Gregory, S. (2015). Virtual World, Varsity Sport. Time, 185(12), 44.

http://time.com/3759634/virtual-world-varsity-sport/

http://login.libproxy.stcloudstate.edu/login?qurl=http%3a%2f%2fsearch.ebscohost.com%2flogin.aspx%3fdirect%3dtrue%26db%3dmih%26AN%3d101753558%26site%3deds-live%26scope%3dsite

Much like the way athletic-gear companies such as Nike and Adidas infiltrated traditional scholastic sports, video-game companies are helping underwrite the college gaming explosion. Riot Games, creator of League of Legends, is offering $360,000 in total scholarship money toplayers who make this year’s collegiate Final Four, more than tripling last year’s prize

My note: recommendation to LRS gaming committee. Can Eric be the LRS rep who can seek collecting an adhoc SCSU team? as per http://blog.stcloudstate.edu/ims/2015/03/19/recommendations-for-games-and-gaming-at-lrs/
If we to meet Dennis, Jim and/or Susantha, as recommended by Mark Vargas, the conversation needs to go that direction. Matt Barton definitely will be interested.
If we to consider the second and third higher level (how to gamify the educational process) or the educational methodology of gaming, I think we have to prepare the argument at LRS (as recommended by someone with a terminal degree in education or at least strong interest in pedagogy).

More on gaming at IMS blog
http://blog.stcloudstate.edu/ims/?s=gaming

more on gamification at IMS blog
http://blog.stcloudstate.edu/ims/?s=gamification

 

1 Comment on

  1. Plamen Miltenoff
    April 4, 2015 at 6:01 pm (2 years ago)

    Peckham, M. (2015). Does Nintendo Have Any Big Ideas Left?. Time, 185(11), B1-B4.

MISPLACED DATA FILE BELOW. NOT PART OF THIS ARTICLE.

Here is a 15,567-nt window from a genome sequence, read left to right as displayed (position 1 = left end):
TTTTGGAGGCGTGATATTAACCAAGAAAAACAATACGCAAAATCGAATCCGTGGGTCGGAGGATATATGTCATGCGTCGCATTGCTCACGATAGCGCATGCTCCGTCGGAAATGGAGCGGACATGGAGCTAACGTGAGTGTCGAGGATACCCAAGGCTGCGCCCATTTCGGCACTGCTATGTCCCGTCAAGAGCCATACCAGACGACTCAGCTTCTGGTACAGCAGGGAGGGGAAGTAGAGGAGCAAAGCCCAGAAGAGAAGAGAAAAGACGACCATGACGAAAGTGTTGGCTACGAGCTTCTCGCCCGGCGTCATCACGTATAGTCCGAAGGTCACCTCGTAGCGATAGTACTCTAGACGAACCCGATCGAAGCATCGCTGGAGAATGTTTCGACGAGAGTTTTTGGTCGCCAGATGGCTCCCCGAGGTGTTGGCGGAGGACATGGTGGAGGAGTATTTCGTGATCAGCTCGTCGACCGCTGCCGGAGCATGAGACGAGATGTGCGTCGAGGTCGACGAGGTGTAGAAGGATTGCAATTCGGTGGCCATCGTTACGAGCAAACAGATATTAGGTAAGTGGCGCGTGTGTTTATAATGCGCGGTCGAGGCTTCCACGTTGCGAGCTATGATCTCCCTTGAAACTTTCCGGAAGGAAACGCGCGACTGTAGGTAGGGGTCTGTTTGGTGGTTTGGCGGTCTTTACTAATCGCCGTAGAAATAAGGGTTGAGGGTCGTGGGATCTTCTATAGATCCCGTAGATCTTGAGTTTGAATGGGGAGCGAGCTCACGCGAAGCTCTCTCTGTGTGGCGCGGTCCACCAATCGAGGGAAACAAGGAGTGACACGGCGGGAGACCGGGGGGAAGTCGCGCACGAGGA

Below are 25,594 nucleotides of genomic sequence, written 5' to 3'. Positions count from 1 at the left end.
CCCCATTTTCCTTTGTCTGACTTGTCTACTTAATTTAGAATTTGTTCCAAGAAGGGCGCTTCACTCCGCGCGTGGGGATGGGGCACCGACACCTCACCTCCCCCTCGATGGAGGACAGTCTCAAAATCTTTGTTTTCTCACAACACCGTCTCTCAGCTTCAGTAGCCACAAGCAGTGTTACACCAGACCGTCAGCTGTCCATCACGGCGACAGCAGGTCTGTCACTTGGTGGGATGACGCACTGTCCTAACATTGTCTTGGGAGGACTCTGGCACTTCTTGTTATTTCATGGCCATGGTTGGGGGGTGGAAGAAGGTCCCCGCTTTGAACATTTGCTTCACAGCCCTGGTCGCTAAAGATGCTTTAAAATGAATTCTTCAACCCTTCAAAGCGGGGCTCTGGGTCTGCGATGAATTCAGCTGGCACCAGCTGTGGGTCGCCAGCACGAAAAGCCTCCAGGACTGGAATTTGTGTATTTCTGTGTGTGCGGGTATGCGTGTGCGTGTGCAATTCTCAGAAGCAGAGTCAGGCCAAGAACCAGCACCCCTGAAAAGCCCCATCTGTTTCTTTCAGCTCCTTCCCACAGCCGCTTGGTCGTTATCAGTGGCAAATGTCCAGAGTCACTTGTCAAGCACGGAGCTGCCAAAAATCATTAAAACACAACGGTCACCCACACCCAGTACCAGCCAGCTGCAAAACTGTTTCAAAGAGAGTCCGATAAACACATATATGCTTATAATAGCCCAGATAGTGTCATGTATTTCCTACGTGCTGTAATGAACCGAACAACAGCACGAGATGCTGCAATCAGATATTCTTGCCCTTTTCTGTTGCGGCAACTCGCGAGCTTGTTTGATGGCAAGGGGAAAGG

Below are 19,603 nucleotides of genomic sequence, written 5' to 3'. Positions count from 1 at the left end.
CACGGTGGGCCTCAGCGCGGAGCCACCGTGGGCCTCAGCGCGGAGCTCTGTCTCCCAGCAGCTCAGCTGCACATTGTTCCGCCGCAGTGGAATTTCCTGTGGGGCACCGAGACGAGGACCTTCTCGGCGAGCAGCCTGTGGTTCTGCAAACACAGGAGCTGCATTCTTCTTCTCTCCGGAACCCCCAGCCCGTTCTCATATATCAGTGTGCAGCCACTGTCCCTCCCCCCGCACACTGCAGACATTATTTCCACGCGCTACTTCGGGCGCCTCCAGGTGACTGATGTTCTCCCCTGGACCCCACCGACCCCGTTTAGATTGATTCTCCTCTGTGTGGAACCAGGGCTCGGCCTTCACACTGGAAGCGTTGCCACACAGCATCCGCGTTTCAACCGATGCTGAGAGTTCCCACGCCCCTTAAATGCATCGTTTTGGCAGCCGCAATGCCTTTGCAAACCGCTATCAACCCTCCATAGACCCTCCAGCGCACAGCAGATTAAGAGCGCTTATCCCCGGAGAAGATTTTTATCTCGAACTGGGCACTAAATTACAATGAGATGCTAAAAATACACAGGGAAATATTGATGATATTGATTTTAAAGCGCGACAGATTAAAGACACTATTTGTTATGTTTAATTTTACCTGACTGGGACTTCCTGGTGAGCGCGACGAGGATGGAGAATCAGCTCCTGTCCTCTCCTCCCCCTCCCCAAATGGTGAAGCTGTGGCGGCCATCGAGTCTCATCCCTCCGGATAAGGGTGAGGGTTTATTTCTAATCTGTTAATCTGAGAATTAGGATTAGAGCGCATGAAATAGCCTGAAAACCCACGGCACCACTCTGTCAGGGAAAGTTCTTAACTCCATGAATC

http://time.com/3750545/does-nintendo-have-any-big-ideas-left/
    http://eds.b.ebscohost.com.libproxy.stcloudstate.edu/eds/detail/detail?sid=33d2dde2-f9b0-42c4-ae88-a8995d13b5ca%40sessionmgr111&vid=42&hid=117&bdata=JnNpdGU9ZWRzLWxpdmUmc2NvcGU9c2l0ZQ%3d%3d#db=aph&AN=101640313

    For all its iconic achievements, Nintendo has actually been struggling for years. Wii U, the successor to the wildly popular Wii, has sold just under 10 million units since its launch in 2012. (From 2006 to 2014, Nintendo sold more than 100 million Wiis. And Microsoft and Sony, which launched competing systems after Wii U, have both outsold it.) Last summer, Nintendo laid off over 300 employees in Europe. And the company’s return to modest profitability late last year, thanks in part to a weaker yen, materialized after three consecutive years of losses.

    Nintendo’s critics have been relentless in demanding that the company abandon its hardware business and make versions of its games for smartphones and tablets. It’s not hard to see why: research firm Gartner reported global smartphone and tablet sales of over 1.4 billion units in 2014. By contrast, the two best-selling video-game systems of all time—Sony’s PlayStation 2 console and Nintendo’s DS handheld—each took nearly a decade to sell 150 million units. Meanwhile, smartphone gamemakers like King (Candy Crush) and Rovio (Angry Birds) are now worth billions. And mobile knockoffs of 1980s classics have turned into overnight hits (see: Crossy Road and Flappy Bird), while Mario, Luigi and friends can’t be found on a phone.

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